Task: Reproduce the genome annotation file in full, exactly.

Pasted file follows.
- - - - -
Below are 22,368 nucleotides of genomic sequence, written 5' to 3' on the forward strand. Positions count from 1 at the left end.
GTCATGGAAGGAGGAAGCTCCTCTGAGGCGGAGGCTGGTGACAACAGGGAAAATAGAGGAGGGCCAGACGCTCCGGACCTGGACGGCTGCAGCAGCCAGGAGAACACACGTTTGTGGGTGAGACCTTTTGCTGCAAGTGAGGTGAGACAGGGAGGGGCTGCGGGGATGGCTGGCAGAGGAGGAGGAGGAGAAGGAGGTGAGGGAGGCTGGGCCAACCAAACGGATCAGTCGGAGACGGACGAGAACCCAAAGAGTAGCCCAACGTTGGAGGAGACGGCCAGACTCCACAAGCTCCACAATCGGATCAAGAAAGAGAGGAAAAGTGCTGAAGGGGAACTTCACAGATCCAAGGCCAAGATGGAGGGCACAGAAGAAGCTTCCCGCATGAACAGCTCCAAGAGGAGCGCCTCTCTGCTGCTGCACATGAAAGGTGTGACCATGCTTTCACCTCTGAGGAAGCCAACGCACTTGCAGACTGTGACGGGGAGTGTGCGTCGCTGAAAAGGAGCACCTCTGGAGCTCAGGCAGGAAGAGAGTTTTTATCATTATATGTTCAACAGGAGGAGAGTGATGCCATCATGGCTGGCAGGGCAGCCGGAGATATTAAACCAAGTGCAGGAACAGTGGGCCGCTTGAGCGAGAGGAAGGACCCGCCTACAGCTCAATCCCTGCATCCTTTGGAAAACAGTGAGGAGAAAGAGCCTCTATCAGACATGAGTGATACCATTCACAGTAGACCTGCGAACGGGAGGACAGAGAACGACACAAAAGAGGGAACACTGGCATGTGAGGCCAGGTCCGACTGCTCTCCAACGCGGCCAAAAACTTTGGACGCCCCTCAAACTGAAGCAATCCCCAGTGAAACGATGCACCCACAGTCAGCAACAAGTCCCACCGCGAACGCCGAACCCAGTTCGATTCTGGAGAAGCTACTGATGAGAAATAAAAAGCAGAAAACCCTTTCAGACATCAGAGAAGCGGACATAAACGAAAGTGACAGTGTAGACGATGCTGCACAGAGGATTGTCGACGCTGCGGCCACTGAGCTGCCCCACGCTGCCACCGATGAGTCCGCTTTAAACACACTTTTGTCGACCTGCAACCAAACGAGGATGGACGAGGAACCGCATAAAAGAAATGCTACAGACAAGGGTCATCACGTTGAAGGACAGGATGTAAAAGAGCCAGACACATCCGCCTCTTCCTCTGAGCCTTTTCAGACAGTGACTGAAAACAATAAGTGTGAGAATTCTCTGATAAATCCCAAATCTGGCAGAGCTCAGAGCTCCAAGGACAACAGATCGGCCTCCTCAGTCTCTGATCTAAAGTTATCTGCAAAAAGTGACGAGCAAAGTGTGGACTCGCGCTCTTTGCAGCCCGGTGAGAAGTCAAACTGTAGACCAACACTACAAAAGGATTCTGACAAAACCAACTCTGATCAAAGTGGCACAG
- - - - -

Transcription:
Below are 22,368 nucleotides of genomic sequence, written 5' to 3' on the forward strand. Positions count from 1 at the left end.
GTCATGGAAGGAGGAAGCTCCTCTGAGGCGGAGGCTGGTGACAACAGGGAAAATAGAGGAGGGCCAGACGCTCCGGACCTGGACGGCTGCAGCAGCCAGGAGAACACACGTTTGTGGGTGAGACCTTTTGCTGCAAGTGAGGTGAGACAGGGAGGGGCTGCGGGGATGGCTGGCAGAGGAGGAGGAGGAGAAGGAGGTGAGGGAGGCTGGGCCAACCAAACGGATCAGTCGGAGACGGACGAGAACCCAAAGAGTAGCCCAACGTTGGAGGAGACGGCCAGACTCCACAAGCTCCACAATCGGATCAAGAAAGAGAGGAAAAGTGCTGAAGGGGAACTTCACAGATCCAAGGCCAAGATGGAGGGCACAGAAGAAGCTTCCCGCATGAACAGCTCCAAGAGGAGCGCCTCTCTGCTGCTGCACATGAAAGGTGTGACCATGCTTTCACCTCTGAGGAAGCCAACGCACTTGCAGACTGTGACGGGGAGTGTGCGTCGCTGAAAAGGAGCACCTCTGGAGCTCAGGCAGGAAGAGAGTTTTTATCATTATATGTTCAACAGGAGGAGAGTGATGCCATCATGGCTGGCAGGGCAGCCGGAGATATTAAACCAAGTGCAGGAACAGTGGGCCGCTTGAGCGAGAGGAAGGACCCGCCTACAGCTCAATCCCTGCATCCTTTGGAAAACAGTGAGGAGAAAGAGCCTCTATCAGACATGAGTGATACCATTCACAGTAGACCTGCGAACGGGAGGACAGAGAACGACACAAAAGAGGGAACACTGGCATGTGAGGCCAGGTCCGACTGCTCTCCAACGCGGCCAAAAACTTTGGACGCCCCTCAAACTGAAGCAATCCCCAGTGAAACGATGCACCCACAGTCAGCAACAAGTCCCACCGCGAACGCCGAACCCAGTTCGATTCTGGAGAAGCTACTGATGAGAAATAAAAAGCAGAAAACCCTTTCAGACATCAGAGAAGCGGACATAAACGAAAGTGACAGTGTAGACGATGCTGCACAGAGGATTGTCGACGCTGCGGCCACTGAGCTGCCCCACGCTGCCACCGATGAGTCCGCTTTAAACACACTTTTGTCGACCTGCAACCAAACGAGGATGGACGAGGAACCGCATAAAAGAAATGCTACAGACAAGGGTCATCACGTTGAAGGACAGGATGTAAAAGAGCCAGACACATCCGCCTCTTCCTCTGAGCCTTTTCAGACAGTGACTGAAAACAATAAGTGTGAGAATTCTCTGATAAATCCCAAATCTGGCAGAGCTCAGAGCTCCAAGGACAACAGATCGGCCTCCTCAGTCTCTGATCTAAAGTTATCTGCAAAAAGTGACGAGCAAAGTGTGGACTCGCGCTCTTTGCAGCCCGGTGAGAAGTCAAACTGTAGACCAACACTACAAAAGGATTCTGACAAAACCAACTCTGATCAAAGTGGCACAG